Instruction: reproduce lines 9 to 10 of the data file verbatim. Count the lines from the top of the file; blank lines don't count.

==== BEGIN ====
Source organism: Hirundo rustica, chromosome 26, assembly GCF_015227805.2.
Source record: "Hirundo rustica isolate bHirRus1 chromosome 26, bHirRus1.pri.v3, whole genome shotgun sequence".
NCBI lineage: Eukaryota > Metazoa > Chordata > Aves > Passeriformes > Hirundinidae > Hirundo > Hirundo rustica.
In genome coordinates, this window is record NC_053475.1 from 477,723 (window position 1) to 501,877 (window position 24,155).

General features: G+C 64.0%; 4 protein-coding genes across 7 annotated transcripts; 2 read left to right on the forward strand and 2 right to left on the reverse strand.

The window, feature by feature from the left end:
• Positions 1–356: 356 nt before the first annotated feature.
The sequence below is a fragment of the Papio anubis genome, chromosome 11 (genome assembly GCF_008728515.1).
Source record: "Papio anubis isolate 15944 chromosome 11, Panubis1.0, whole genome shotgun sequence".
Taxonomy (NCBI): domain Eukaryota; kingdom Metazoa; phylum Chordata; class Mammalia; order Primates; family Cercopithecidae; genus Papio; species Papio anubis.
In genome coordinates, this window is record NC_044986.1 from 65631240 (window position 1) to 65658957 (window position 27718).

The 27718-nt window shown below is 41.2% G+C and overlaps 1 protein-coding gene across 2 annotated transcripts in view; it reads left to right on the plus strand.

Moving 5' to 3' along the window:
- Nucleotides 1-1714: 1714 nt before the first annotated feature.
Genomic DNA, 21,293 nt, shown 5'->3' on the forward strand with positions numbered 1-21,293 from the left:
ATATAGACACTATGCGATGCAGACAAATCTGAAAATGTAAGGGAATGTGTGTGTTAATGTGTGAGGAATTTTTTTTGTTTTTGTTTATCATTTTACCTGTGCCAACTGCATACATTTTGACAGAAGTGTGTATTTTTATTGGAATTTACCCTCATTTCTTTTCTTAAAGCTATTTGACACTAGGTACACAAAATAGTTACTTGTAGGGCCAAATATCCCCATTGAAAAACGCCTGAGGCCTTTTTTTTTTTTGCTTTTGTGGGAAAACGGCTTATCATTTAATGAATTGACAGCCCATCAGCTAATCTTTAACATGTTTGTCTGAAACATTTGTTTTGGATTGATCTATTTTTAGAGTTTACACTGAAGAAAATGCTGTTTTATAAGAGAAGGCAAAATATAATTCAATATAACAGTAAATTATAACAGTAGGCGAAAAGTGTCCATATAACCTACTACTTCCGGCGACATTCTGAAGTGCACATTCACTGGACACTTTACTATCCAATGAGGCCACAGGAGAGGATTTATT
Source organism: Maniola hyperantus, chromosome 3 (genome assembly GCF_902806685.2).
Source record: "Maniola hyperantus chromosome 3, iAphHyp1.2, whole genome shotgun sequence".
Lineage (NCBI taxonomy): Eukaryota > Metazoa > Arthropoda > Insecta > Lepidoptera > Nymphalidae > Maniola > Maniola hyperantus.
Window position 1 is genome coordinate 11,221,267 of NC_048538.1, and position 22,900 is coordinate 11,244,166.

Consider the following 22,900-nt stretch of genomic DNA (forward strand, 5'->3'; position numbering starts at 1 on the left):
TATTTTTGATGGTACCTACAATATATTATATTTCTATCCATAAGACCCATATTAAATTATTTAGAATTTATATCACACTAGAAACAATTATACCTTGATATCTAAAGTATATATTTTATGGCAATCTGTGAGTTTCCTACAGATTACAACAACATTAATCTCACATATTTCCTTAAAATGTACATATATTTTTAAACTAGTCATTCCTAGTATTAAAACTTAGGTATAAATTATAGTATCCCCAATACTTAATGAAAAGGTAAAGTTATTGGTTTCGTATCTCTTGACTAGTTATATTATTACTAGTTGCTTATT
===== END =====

Source record: "Papio anubis isolate 15944 chromosome 11, Panubis1.0, whole genome shotgun sequence".
Taxonomy (NCBI): domain Eukaryota; kingdom Metazoa; phylum Chordata; class Mammalia; order Primates; family Cercopithecidae; genus Papio; species Papio anubis.